Potential spread of the pine processionary moth in France: preliminary results from a simulation model and future challenges
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- Robinet, C., Rousselet, J. & Roques, A. Annals of Forest Science (2014) 71: 149. doi:10.1007/s13595-013-0287-7
Some forest insect pests are currently extending their range as a consequence of climate warming. However, in most cases, the evidence is mainly based on correlations and the underlying mechanism is not clearly known.
One of the most severe pests of pine forests in Europe, the pine processionary moth, Thaumetopoea pityocampa, is currently expanding its distribution as a result of climate warming and does not occupy entirely its potential habitat. A model describing its spread was developed to simulate its potential range in France under various climate change scenarios.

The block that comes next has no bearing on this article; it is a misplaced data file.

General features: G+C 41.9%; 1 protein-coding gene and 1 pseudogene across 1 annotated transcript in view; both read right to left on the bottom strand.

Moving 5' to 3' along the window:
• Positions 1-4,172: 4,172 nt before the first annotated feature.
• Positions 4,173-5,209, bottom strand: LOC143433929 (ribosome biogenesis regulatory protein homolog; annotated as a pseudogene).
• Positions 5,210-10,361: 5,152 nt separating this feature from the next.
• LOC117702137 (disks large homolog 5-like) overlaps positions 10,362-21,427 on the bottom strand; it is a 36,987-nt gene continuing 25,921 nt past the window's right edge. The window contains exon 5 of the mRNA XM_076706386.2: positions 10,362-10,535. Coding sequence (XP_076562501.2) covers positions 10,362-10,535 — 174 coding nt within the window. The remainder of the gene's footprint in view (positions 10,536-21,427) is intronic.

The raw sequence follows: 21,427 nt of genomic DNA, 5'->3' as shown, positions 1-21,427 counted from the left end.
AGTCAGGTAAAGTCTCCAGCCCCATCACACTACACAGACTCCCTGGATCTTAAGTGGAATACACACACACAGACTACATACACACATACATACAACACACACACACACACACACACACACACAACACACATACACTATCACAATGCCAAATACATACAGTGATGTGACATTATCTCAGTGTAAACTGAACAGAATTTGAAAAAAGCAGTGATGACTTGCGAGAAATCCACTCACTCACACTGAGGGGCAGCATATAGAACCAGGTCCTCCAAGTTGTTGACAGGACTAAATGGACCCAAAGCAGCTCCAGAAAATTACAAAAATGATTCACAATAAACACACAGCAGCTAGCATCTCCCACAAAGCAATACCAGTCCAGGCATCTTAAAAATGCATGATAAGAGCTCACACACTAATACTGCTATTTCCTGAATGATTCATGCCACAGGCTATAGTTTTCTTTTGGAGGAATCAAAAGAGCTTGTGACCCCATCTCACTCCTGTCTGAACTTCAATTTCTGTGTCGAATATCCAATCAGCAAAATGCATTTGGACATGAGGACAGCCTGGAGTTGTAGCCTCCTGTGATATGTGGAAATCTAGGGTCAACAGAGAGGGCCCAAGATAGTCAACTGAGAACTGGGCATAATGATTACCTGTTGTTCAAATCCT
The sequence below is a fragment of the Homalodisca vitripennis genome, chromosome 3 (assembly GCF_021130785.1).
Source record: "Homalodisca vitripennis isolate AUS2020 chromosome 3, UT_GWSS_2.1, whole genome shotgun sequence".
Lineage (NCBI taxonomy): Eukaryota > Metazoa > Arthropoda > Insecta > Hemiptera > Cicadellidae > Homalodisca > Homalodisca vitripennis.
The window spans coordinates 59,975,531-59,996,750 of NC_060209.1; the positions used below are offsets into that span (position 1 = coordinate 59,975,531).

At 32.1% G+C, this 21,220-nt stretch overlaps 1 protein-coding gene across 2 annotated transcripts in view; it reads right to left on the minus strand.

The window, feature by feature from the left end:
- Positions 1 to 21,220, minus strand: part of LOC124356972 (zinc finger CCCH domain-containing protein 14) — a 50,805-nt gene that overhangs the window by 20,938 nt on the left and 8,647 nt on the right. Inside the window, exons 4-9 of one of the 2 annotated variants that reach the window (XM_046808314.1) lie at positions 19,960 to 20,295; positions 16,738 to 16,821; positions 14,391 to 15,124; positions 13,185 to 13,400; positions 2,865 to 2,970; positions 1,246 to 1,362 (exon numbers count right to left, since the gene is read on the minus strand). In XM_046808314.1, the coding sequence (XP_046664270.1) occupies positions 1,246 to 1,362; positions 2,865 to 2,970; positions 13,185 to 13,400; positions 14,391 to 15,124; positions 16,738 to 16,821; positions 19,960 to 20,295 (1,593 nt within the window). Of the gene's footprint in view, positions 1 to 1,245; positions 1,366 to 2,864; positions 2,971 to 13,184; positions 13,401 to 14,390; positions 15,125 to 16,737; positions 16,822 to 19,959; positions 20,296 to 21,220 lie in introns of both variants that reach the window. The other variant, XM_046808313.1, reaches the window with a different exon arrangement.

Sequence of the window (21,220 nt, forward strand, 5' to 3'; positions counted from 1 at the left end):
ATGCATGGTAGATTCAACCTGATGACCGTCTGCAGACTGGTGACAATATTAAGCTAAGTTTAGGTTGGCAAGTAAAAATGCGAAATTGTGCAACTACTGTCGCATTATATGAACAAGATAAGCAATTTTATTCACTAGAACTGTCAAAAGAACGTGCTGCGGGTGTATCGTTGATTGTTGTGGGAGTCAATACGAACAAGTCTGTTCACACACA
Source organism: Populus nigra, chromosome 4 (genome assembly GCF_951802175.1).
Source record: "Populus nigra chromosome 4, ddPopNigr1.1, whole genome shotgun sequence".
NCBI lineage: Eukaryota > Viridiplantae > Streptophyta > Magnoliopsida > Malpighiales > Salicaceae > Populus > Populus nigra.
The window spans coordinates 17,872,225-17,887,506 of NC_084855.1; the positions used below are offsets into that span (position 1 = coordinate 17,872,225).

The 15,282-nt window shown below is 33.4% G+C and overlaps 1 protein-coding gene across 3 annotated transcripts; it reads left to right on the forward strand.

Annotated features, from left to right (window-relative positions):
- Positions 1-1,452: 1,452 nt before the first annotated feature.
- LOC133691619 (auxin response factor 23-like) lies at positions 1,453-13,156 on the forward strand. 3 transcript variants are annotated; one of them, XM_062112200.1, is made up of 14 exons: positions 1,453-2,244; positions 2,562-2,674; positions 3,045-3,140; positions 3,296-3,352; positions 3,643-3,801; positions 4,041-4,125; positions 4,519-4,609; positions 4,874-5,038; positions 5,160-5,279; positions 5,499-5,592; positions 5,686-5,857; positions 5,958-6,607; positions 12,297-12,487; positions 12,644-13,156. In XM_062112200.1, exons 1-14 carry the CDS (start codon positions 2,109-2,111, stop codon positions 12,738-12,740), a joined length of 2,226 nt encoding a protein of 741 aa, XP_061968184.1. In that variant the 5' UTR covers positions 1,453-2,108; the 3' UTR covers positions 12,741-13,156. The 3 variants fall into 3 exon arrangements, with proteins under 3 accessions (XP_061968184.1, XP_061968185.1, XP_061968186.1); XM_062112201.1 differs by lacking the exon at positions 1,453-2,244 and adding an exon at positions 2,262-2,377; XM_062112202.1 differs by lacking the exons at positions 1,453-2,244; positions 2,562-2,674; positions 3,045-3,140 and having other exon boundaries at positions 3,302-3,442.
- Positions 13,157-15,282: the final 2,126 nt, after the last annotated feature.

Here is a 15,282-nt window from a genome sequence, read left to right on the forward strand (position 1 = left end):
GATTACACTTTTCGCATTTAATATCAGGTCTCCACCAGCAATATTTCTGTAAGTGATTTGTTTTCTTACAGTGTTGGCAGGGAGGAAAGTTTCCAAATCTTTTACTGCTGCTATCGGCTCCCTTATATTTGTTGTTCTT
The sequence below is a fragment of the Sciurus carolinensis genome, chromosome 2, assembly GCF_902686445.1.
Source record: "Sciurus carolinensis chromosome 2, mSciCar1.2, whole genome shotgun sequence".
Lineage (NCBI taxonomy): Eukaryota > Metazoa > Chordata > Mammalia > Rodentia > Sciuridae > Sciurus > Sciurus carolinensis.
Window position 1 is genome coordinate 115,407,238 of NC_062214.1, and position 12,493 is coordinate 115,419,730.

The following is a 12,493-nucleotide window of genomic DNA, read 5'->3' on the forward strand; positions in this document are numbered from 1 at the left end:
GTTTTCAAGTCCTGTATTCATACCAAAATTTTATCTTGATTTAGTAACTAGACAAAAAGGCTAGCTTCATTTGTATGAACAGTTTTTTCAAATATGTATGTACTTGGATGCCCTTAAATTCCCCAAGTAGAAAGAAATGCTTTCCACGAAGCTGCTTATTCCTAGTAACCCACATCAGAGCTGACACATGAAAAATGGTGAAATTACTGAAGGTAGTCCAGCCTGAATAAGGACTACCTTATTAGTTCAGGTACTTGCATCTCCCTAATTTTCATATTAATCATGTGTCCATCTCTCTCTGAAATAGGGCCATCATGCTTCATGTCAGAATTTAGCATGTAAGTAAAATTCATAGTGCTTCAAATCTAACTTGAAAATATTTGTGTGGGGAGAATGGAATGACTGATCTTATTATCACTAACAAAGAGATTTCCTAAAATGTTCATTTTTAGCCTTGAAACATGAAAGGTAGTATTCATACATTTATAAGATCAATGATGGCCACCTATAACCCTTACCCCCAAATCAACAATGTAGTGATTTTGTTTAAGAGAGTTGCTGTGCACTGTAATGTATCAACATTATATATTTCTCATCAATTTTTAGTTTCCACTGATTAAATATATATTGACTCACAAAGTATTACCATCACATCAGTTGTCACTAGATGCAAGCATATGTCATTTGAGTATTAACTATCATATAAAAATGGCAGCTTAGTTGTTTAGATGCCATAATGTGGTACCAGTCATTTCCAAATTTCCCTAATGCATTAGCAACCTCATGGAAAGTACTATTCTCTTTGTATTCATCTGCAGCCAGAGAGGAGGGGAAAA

The spread model was divided into several sub-models to describe the growth, survival and dispersal of the species. The model was validated on the observed change of species distribution, its sensitivity was tested, and spread scenarios were simulated for the future.
The model shows that climate warming initiated the species range expansion in France since the early 1990s. The spread is now limited by dispersal capability, but human-mediated dispersal could accelerate the range expansion.
Species range expansion is an indicator of climate change. However, time lags can appear due to limited dispersal capabilities, and human-mediated dispersal could create satellite colonies and artificially accelerate the spread.